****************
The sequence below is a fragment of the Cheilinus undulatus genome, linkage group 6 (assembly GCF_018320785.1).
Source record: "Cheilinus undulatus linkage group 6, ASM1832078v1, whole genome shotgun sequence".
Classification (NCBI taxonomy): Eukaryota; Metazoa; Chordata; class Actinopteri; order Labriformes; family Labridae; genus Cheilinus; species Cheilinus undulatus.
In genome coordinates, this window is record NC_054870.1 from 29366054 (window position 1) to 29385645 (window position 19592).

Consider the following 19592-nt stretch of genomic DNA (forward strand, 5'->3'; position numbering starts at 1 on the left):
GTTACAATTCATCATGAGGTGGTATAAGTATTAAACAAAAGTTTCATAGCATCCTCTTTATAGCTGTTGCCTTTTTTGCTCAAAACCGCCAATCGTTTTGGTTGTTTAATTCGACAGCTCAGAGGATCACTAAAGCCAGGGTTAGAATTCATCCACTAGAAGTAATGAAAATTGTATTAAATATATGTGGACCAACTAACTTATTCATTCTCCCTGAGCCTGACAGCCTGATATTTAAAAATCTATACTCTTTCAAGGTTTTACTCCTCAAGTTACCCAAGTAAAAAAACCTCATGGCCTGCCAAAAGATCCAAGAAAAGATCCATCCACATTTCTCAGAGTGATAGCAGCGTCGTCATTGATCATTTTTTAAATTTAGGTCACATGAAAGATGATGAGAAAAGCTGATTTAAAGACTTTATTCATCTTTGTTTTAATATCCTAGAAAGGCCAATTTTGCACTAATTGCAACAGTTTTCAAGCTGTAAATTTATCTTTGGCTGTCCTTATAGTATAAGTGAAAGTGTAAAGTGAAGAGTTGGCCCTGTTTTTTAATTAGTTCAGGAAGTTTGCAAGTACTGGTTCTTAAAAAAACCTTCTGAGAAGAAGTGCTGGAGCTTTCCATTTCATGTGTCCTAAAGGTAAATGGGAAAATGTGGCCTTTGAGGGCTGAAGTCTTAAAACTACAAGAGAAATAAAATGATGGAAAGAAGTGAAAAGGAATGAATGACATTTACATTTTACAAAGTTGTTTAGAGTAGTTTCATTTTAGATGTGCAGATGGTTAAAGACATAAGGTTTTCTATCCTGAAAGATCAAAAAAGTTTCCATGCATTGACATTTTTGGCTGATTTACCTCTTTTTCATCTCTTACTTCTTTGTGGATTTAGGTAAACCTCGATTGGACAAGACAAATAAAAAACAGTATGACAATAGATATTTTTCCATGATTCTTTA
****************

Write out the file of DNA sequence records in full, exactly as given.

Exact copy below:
The sequence below is a fragment of the Cheilinus undulatus genome, linkage group 6 (assembly GCF_018320785.1).
Source record: "Cheilinus undulatus linkage group 6, ASM1832078v1, whole genome shotgun sequence".
Classification (NCBI taxonomy): Eukaryota; Metazoa; Chordata; class Actinopteri; order Labriformes; family Labridae; genus Cheilinus; species Cheilinus undulatus.
In genome coordinates, this window is record NC_054870.1 from 29366054 (window position 1) to 29385645 (window position 19592).

Consider the following 19592-nt stretch of genomic DNA (forward strand, 5'->3'; position numbering starts at 1 on the left):
GTTACAATTCATCATGAGGTGGTATAAGTATTAAACAAAAGTTTCATAGCATCCTCTTTATAGCTGTTGCCTTTTTTGCTCAAAACCGCCAATCGTTTTGGTTGTTTAATTCGACAGCTCAGAGGATCACTAAAGCCAGGGTTAGAATTCATCCACTAGAAGTAATGAAAATTGTATTAAATATATGTGGACCAACTAACTTATTCATTCTCCCTGAGCCTGACAGCCTGATATTTAAAAATCTATACTCTTTCAAGGTTTTACTCCTCAAGTTACCCAAGTAAAAAAACCTCATGGCCTGCCAAAAGATCCAAGAAAAGATCCATCCACATTTCTCAGAGTGATAGCAGCGTCGTCATTGATCATTTTTTAAATTTAGGTCACATGAAAGATGATGAGAAAAGCTGATTTAAAGACTTTATTCATCTTTGTTTTAATATCCTAGAAAGGCCAATTTTGCACTAATTGCAACAGTTTTCAAGCTGTAAATTTATCTTTGGCTGTCCTTATAGTATAAGTGAAAGTGTAAAGTGAAGAGTTGGCCCTGTTTTTTAATTAGTTCAGGAAGTTTGCAAGTACTGGTTCTTAAAAAAACCTTCTGAGAAGAAGTGCTGGAGCTTTCCATTTCATGTGTCCTAAAGGTAAATGGGAAAATGTGGCCTTTGAGGGCTGAAGTCTTAAAACTACAAGAGAAATAAAATGATGGAAAGAAGTGAAAAGGAATGAATGACATTTACATTTTACAAAGTTGTTTAGAGTAGTTTCATTTTAGATGTGCAGATGGTTAAAGACATAAGGTTTTCTATCCTGAAAGATCAAAAAAGTTTCCATGCATTGACATTTTTGGCTGATTTACCTCTTTTTCATCTCTTACTTCTTTGTGGATTTAGGTAAACCTCGATTGGACAAGACAAATAAAAAACAGTATGACAATAGATATTTTTCCATGATTCTTTA